Country Estate of Nelson Dewey, Wisconsin's First Governor
“The showplace of Wisconsin with its beautiful green lawns, gardens and orchards, stables and other buildings, and miles of stone fences.” That’s how one contemporary newspaper described Stonefield, the 2,000-acre country estate of Nelson Dewey, Wisconsin’s first governor.
Dewey began to build his dream home after completing his second term. This home would provide material testimony to his years of business and political success. The three-story Gothic Revival home was completed in 1868 and was the centerpiece of his 2,000-acre estate. It overlooked pastures and meadowlands, fruit orchards and a vineyard, and, in the distance, the Mississippi River.
In 1873 the home burned to the foundations, leaving only the brick walls standing. In 1879 General Walter Cass Newberry bought the ruins of the house and 40 acres of land. He worked the farm for several years. In the early 1890s he began building a summer residence on the original foundations. The Newberry house was much more modest, without the tall, narrow gables and ornate detail of the original mansion.
The Newberry family sold the house in 1896. A succession of owners maintained it until 1936 when the state purchased the land and buildings.
Stonefield Becomes a Historic Site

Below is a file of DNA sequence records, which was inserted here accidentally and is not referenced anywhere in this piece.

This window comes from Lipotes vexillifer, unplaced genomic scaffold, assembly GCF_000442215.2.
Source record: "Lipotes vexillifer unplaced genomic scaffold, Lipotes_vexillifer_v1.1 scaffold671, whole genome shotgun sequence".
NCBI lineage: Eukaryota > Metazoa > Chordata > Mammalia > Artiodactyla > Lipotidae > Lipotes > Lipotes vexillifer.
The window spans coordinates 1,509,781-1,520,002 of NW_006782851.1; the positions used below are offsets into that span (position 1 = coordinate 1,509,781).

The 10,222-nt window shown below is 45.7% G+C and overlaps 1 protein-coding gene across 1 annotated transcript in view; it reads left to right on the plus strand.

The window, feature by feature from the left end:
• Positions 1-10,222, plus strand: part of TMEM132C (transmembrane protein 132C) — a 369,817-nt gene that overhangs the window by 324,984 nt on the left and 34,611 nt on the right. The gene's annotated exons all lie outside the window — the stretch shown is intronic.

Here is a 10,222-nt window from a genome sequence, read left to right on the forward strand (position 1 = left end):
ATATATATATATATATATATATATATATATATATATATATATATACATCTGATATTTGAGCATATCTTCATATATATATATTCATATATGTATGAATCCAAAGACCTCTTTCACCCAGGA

Dewey’s home was designated as a historic site in 1954 and is listed on the National Register of Historic Places. It was deemed a place that would celebrate Wisconsin’s rich agricultural heritage. By 1961 the more than 30 buildings that make up Stonefield were constructed and opened, offering visitors a historic perspective of farm life in rural Wisconsin.
The site’s assortment of antique farm implements and machinery rapidly grew. This spurred construction of a new home for Stonefield’s agricultural collections. In 1971 a new building raised on the foundations of Dewey’s original sheep barn opened as the State Agricultural Museum. Today it houses Wisconsin’s largest collection of farm tools, models and machinery detailing the state’s agricultural past.
Stonefield continues to enlighten us about the turn-of-the-20th-century technology, the agricultural community that cultivated Wisconsin’s growth and the colorful characters that helped make the state become “America’s Dairyland.”